Trump Hits Back Over Leaked Ambassador Memos: 'He Has Not Served The UK Well'

Inquiry launched into leak of Sir Kim Darroch's telegrams calling administration “inept”.

Donald Trump has hit back over leaked diplomatic messages from the UK’s ambassador to the US describing his White House as “inept”.

The US president said Sir Kim Darroch has “not served the UK well” after his administration was called “uniquely dysfunctional”.

Earlier, Foreign Secretary Jeremy Hunt said the remarks in the cables do not represent the government’s view of the White House as a formal inquiry was launched.

Asked about the controversy by reporters on Sunday night, Trump said: “The ambassador has not served the UK well, I can tell you that. We are not big fans of that man. I can say things about him, but I won’t bother.”

Hunt moved to prevent damage to the transatlantic relationship, saying the comments - which will now be the subject of a Civil Service inquiry - were “personal opinions” and “not the opinions of the British government”.

The Foreign Secretary said: “It’s really important to say that the ambassador was doing his job as an ambassador which is to give frank reports and personal opinions about what’s happening in the country where he works, and that’s his job to send back those reports but they are personal opinions, not the opinions of the British government, not my opinion.

“And we continue to think that under President Trump the United States administration is both highly effective and the best possible friend of Britain on the international stage.”

United Kingdom's ambassador to the United States, Kim Darroch.
United Kingdom's ambassador to the United States, Kim Darroch.
PA Wire/PA Images

The documents obtained by the Mail on Sunday detail Sir Kim’s assessments of the Trump administration from 2017 to the present.

In the cache of documents, Sir Kim gives a scathing assessment of the White House: “We don’t really believe this administration is going to become substantially more normal; less dysfunctional; less unpredictable; less faction riven; less diplomatically clumsy and inept.”

He questioned whether the White House “will ever look competent”.

Following Trump’s state visit to the UK in June, Sir Kim warned that although the president had been “dazzled” by the pomp and ceremony of the trip, his administration would remain self-interested and “this is still the land of America First”.

In one of the most recent documents, Sir Kim refers to “incoherent, chaotic” US policy on Iran and questions Trump’s publicly stated reason for calling off a retaliatory air strike against Tehran following the downing of an American drone.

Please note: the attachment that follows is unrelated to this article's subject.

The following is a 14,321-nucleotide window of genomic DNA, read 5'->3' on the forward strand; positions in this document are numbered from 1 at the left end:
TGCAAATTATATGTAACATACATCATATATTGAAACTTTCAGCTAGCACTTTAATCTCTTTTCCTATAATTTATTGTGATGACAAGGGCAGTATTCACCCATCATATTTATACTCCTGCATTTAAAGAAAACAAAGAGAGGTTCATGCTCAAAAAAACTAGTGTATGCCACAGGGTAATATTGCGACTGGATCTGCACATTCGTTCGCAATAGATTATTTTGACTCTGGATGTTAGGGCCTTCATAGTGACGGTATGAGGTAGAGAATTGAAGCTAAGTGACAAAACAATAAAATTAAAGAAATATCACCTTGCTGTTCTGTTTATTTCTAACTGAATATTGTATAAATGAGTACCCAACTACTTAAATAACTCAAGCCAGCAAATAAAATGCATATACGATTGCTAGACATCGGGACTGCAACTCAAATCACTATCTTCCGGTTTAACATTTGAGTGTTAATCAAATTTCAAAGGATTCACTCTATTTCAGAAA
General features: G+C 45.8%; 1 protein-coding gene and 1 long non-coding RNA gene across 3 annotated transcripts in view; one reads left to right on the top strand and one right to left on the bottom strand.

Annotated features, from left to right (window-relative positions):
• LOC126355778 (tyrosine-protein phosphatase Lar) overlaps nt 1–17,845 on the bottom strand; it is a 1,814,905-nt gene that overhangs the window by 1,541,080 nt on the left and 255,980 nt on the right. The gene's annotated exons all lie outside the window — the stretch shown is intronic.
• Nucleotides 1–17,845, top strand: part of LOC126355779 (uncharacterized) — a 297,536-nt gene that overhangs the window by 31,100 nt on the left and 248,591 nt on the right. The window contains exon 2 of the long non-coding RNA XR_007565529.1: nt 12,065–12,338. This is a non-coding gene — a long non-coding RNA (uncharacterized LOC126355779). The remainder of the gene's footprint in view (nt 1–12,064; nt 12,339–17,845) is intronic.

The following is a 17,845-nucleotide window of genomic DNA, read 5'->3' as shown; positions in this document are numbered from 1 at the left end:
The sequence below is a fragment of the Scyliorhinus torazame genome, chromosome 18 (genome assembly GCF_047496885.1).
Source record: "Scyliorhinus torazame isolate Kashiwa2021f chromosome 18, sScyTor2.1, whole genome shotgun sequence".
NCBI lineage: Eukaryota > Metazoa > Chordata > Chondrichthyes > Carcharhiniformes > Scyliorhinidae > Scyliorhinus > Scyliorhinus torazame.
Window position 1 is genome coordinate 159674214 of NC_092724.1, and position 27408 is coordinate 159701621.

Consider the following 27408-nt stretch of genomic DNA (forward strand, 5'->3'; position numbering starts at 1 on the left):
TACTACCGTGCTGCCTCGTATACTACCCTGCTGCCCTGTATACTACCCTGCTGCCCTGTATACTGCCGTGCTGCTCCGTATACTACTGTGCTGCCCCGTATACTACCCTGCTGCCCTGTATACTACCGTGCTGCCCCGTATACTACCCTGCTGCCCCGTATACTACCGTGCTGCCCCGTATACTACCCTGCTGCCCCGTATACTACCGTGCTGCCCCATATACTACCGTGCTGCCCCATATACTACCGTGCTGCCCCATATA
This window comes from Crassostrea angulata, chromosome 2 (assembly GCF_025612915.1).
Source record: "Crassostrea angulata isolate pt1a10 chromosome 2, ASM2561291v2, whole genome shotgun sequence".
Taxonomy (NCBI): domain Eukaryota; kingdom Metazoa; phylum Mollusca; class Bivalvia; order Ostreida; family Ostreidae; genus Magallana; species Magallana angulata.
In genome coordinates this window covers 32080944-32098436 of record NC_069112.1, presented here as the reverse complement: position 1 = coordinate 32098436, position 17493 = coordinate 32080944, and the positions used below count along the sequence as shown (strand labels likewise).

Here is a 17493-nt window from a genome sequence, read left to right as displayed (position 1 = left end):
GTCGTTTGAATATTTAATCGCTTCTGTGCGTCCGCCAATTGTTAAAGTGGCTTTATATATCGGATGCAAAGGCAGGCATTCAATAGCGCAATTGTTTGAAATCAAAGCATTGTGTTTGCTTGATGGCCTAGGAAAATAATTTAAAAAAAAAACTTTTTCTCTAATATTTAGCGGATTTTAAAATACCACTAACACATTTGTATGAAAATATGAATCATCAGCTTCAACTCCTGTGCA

The US and Iran have been at the brink of armed conflict over tensions in the Gulf, and Trump stated that he called off a planned air strike with minutes to spare because of the potentially high number of casualties.

But Sir Kim said that the explanation “doesn’t stand up”, and suggested it may have been motivated by Trump’s focus on the 2020 re-election campaign and his previous promises not to involve the US in foreign conflicts.

“It’s more likely that he was never fully on board and that he was worried about how this apparent reversal of his 2016 campaign promises would look come 2020,” Sir Kim said.

He said it was “unlikely that US policy on Iran is going to become more coherent any time soon” as “this is a divided administration”.

In a particularly sensitive leak, a 2017 letter to the National Security Adviser Sir Mark Sedwill – sent 150 days into the Trump administration – laid bare the trouble in the White House.

Media reports of “vicious infighting and chaos” were “mostly true” despite the president’s attempts to brush them off.

Referring to the early allegations of collusion between the Trump campaign and Russia, the memo said “the worst cannot be ruled out”.

A lengthy investigation by Robert Mueller published earlier this year cleared the Trump team of the collusion allegations.

Cabinet minister David Gauke condemned the “disgraceful” leak and said ambassadors should feel able to “tell the truth as they see it”.

A Foreign Office spokesman said: “A formal leak investigation has now been initiated.”

Officials insisted the relationship with the White House could withstand the “mischievous behaviour” of the leak.

The diplomatic memos, suggest that in order to communicate with the president “you need to make your points simple, even blunt”.


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